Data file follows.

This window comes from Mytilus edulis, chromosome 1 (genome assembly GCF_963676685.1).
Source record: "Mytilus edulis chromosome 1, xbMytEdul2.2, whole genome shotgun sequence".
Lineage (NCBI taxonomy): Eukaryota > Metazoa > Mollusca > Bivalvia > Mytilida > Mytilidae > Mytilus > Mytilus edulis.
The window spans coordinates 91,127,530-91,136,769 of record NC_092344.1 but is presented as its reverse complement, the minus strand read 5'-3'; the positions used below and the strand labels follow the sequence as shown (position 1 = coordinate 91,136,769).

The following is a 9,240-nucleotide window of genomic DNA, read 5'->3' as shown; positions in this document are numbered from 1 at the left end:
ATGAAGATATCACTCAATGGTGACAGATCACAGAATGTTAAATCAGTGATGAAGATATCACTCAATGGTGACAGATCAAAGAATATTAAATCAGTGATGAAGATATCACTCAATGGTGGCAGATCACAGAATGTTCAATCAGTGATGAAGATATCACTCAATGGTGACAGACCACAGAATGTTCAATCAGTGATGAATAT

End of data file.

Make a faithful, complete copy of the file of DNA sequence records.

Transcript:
This window comes from Mytilus edulis, chromosome 1 (genome assembly GCF_963676685.1).
Source record: "Mytilus edulis chromosome 1, xbMytEdul2.2, whole genome shotgun sequence".
Lineage (NCBI taxonomy): Eukaryota > Metazoa > Mollusca > Bivalvia > Mytilida > Mytilidae > Mytilus > Mytilus edulis.
The window spans coordinates 91,127,530-91,136,769 of record NC_092344.1 but is presented as its reverse complement, the minus strand read 5'-3'; the positions used below and the strand labels follow the sequence as shown (position 1 = coordinate 91,136,769).

The following is a 9,240-nucleotide window of genomic DNA, read 5'->3' as shown; positions in this document are numbered from 1 at the left end:
ATGAAGATATCACTCAATGGTGACAGATCACAGAATGTTAAATCAGTGATGAAGATATCACTCAATGGTGACAGATCAAAGAATATTAAATCAGTGATGAAGATATCACTCAATGGTGGCAGATCACAGAATGTTCAATCAGTGATGAAGATATCACTCAATGGTGACAGACCACAGAATGTTCAATCAGTGATGAATAT